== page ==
This report looks at call handling and case management trials undertaken by eight different police forces from January to July 2011. Such trials were considered necessary after an HMIC (Her Majesty’s Chief Inspector of Constabulary) report in 2010 found that only 16 of the 43 forces in England and Wales could effectively identify vulnerability in victims and only 13 forces could effectively identify those individuals who were most at risk (defined as vulnerable and repeat callers) when a call was made.
The aim of the new approach to handling anti-social behaviour calls from the public was to focus on the harm that victims experience and to quickly identify and deal with the highest-risk cases.
This was trialled in Avon and Somerset, Cambridgeshire, Leicestershire, Lincolnshire, the Metropolitan Police Service, South Wales, Sussex, and West Mercia. Each force had complete discretion to implement the trials in a way the suited their circumstances.
The Association of Chief Police Officers (ACPO), the National Policing Improvement Agency (NPIA) and the Social Landlords Crime and Nuisance Group (SLCNG) did some research into what principles are at the heart of a more effective approach that focuses on harm to the victim or community rather than categorising the behaviour itself. The five principles they identified were:
1. An effective call handling system logging information from the first point of contact so that repeat callers and high-risk cases are flagged up
2. Assessing the potential risks to victims early on in the call handling process
3. Using simple, ‘off-the-shelf’ IT to share information between local agencies and enable a more joined-up approach to protecting victims at risk
4. All agencies dealing with anti-social behaviour in an area having a shared set of case management principles
5. A robust community engagement process to identify issues which are causing the most harm to individuals and neighbourhoods and how agencies and the public can work together to address them.
The trials brought better identification of vulnerable and repeat victims, improved service to callers, a cultural shift towards a focus on harm to victims, and improved multi-agency handling of high-risk cases. A lot of this was new to the police, as shown by these two quotes:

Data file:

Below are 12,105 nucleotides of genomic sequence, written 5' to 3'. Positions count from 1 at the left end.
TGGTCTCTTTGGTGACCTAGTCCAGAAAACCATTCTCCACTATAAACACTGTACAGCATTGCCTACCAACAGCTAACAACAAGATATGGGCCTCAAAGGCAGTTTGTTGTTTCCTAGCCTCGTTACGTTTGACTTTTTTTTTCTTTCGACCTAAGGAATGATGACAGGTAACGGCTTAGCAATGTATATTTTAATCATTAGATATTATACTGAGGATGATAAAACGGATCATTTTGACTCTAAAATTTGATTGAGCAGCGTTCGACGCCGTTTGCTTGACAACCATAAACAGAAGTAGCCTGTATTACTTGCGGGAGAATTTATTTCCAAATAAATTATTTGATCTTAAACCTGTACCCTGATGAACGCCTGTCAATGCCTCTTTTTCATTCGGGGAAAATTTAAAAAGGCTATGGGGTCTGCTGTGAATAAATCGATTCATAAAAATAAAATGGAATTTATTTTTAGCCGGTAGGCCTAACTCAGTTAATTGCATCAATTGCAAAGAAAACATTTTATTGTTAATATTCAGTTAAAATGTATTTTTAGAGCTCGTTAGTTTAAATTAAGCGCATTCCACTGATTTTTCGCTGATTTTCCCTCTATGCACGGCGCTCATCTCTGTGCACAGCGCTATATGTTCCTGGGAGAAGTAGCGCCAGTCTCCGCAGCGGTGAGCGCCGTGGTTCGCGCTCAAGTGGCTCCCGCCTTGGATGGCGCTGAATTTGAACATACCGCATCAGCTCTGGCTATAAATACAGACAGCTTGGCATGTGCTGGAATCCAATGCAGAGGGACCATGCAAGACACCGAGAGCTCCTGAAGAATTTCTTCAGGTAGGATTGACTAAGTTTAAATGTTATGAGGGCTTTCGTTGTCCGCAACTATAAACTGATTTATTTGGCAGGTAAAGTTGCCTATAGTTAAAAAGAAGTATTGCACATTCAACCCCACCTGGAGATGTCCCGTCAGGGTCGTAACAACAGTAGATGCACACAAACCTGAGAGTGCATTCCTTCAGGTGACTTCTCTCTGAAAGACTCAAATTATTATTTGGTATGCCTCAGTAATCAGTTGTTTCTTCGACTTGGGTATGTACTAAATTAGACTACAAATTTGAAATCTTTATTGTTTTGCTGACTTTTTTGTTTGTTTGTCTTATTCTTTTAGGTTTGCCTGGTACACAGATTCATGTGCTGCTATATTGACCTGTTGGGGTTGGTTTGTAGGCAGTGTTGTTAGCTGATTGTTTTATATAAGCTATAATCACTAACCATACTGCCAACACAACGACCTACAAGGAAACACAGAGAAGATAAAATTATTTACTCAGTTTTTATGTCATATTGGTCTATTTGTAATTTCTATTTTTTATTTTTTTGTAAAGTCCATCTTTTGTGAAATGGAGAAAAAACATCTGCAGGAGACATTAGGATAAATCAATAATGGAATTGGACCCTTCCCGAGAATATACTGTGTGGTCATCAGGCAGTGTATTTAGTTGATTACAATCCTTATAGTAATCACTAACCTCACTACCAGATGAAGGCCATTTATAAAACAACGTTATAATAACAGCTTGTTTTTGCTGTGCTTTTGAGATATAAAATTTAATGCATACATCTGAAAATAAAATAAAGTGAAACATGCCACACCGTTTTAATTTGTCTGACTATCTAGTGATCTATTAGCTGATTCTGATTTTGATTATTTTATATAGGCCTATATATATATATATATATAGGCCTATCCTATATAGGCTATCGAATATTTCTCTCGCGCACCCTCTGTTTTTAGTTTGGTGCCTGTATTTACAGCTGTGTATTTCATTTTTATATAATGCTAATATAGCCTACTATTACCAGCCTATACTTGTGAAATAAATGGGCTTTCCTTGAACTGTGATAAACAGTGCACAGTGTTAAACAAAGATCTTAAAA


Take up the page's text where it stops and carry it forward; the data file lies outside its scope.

“the risk assessment process denotes a major change for police and partners and is key to supporting the organisation’s abilities to prevent vulnerable and anti-social behaviour cases slipping through the net” Leicestershire Police
In Lincolnshire Police there had been a “lack of knowledge and understanding in respect to what makes a person vulnerable … no clear definition of a repeat victim in respect of anti-social behaviour and many call takers were not aware that many callers were repeat victims before ever contacting the police”.
It is alarming that those forces not part of the trials (35 forces across England and Wales!) may still be in this concerning situation of not understanding vulnerability, not defining repeat callers, and ultimately allowing cases to slip through the net.
There were three key learning points and challenges which emerged during the trials:
1. A continued (and deeply ingrained) reluctance to share sensitive information between agencies, based on over-interpretation of current legislation.
2. Adequate training to ensure high quality risk assessment to avoid a risk-averse approach that classes every victim as vulnerable ‘just in case’.
3. A need to minimise unnecessary bureaucracy coming from the new processes for assessing risk and identifying vulnerable and repeat victims.
It is great to see this focus on the victim and the accompanying cultural shift to thinking about what harm is being caused rather than the behaviour occurring. We are sure victims will immediately feel more supported if their call is answered by someone trying to understand how they are feeling and how the anti-social behaviour is affecting them rather than just ticking boxes as to what is happening.
In terms of information sharing, it seems crazy that over-interpretation of the Data Protection Act should be prioritised over the needs of victims. This was also an issue in the Community Trigger pilot and is crucial for the success of any multi-agency approach to resolving anti-social behaviour incidents.
The ‘cloud-based’ IT system which Cambridgeshire and Sussex trialled seems very bureaucratic with Service Level Agreements and Information Sharing Agreements between agencies as well as written, informed consent from victims. This in practice surely means no case can be logged through a call alone as the victim needs to give written consent, slowing down the whole process of helping and supporting the victim. The South Wales forces’ model of a web-hosted anti-social behaviour database which links incidents reported to a range of agencies to individual victim records sounds much more sensible.
Unfortunately this whole approach to call handling and case management is not a legal requirement and Theresa May in her foreword to the report can only say their aim is for other police forces and their partners to consider introducing a similar approach. We regret the abolishment of the Policing Pledge in 2010 and whilst we accept that each force needs to be managed at a local level, believe there should be some replacement commitment by the police at a national level toward victims of crime and anti-social behaviour. Surely without a stronger call to action coming from this report, there will still be many areas of England and Wales where vulnerable victims will slip through the net, potentially with disastrous consequences.